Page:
The Attorney General fielded several questions from ABAC members after his initial speech. The questions all related to experiences shop owners had with insurance companies. You can imagine the stories. Mr. Blumenthal seemed genuinely shocked to hear some of the injustices these shop owners and their customers had faced, especially when each question and story was echoed by most everyone else in the audience. Blumenthal?s reactions gave me hope that subsequent meetings with him will result in some serious actions against the insurance industry.

Mr. Blumenthal told the audience that he had met that morning with Insurance Commissioner Susan Cogswell to get a taste of the Insurance Department?s position on the allegations presented to him in the seven questions provided by the ABAC. However, he did not reveal the content or tone of the conversation. But I have reason to believe that Connecticut?s Department of Insurance is feeling the heat right now. Finally!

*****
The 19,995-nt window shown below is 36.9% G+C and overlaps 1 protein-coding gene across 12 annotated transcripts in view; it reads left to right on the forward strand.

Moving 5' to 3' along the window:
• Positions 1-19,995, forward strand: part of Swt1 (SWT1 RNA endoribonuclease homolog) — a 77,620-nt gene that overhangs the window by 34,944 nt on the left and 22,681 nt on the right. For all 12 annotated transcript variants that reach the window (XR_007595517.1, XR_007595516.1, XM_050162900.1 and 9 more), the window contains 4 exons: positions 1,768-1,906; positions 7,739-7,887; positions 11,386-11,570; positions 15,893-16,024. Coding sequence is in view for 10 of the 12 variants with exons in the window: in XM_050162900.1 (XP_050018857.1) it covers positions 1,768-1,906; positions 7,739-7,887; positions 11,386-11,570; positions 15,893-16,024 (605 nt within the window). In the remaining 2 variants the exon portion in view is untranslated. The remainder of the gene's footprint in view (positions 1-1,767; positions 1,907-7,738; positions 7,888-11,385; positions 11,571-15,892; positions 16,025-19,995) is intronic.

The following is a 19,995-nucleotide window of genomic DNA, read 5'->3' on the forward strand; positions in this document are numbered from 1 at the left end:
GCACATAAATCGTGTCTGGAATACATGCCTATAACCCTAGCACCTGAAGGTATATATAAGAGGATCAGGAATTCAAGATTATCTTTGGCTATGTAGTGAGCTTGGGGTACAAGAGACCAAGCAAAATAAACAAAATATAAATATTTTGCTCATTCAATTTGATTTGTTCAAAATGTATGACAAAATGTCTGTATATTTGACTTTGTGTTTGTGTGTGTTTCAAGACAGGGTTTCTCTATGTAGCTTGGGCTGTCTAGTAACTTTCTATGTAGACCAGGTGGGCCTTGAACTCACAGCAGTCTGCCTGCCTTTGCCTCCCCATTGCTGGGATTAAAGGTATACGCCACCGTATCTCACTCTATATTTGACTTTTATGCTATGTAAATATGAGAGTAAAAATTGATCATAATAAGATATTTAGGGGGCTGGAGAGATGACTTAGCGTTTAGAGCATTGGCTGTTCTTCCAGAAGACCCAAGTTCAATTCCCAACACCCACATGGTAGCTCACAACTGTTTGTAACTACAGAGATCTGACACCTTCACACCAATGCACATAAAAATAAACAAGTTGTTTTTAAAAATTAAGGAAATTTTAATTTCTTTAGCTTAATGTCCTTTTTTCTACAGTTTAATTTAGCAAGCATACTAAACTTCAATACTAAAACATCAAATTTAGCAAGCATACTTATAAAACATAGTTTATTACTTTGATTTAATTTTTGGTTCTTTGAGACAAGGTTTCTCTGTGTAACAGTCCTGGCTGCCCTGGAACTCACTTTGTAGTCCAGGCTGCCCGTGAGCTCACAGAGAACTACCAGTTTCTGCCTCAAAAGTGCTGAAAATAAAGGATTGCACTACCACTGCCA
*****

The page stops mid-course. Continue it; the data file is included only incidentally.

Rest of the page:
In April, a chance meeting I had with Governor Rowland in an antique shop gave me the opportunity to let him know how wonderful his Insurance Department was at protecting his constituents. Amazingly, he agreed with me that the Insurance Department is not doing its job. Apparently word of this conversation made its way to the Insurance Department because a few weeks later I received a call from one of the head examiners at the Insurance Department, completely out of the blue, apologizing for not getting back to me on one of the many complaints I have filed. He wanted to assure me that his department was not ignoring me, that they were now investigating the insurance industry?s method of determining labor rates, that they were questioning each insurance company individually, gathering information, blah, blah, blah. Yes, I felt so much better.